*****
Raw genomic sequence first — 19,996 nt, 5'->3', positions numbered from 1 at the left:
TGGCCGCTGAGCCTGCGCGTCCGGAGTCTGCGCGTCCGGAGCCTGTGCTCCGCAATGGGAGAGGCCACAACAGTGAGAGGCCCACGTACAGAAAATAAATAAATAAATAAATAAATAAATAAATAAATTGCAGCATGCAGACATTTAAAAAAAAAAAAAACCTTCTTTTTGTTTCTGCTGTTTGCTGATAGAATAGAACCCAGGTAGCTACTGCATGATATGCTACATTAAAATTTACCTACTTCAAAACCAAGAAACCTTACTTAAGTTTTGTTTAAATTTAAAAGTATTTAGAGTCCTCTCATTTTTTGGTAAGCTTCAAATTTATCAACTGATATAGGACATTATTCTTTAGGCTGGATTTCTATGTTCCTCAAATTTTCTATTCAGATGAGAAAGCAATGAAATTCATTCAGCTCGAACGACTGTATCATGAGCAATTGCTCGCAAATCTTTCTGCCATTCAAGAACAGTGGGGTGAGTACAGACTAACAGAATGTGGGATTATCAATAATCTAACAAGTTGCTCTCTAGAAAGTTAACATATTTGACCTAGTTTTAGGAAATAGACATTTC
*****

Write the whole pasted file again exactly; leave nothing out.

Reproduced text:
Raw genomic sequence first — 19,996 nt, 5'->3', positions numbered from 1 at the left:
TGGCCGCTGAGCCTGCGCGTCCGGAGTCTGCGCGTCCGGAGCCTGTGCTCCGCAATGGGAGAGGCCACAACAGTGAGAGGCCCACGTACAGAAAATAAATAAATAAATAAATAAATAAATAAATAAATTGCAGCATGCAGACATTTAAAAAAAAAAAAAACCTTCTTTTTGTTTCTGCTGTTTGCTGATAGAATAGAACCCAGGTAGCTACTGCATGATATGCTACATTAAAATTTACCTACTTCAAAACCAAGAAACCTTACTTAAGTTTTGTTTAAATTTAAAAGTATTTAGAGTCCTCTCATTTTTTGGTAAGCTTCAAATTTATCAACTGATATAGGACATTATTCTTTAGGCTGGATTTCTATGTTCCTCAAATTTTCTATTCAGATGAGAAAGCAATGAAATTCATTCAGCTCGAACGACTGTATCATGAGCAATTGCTCGCAAATCTTTCTGCCATTCAAGAACAGTGGGGTGAGTACAGACTAACAGAATGTGGGATTATCAATAATCTAACAAGTTGCTCTCTAGAAAGTTAACATATTTGACCTAGTTTTAGGAAATAGACATTTC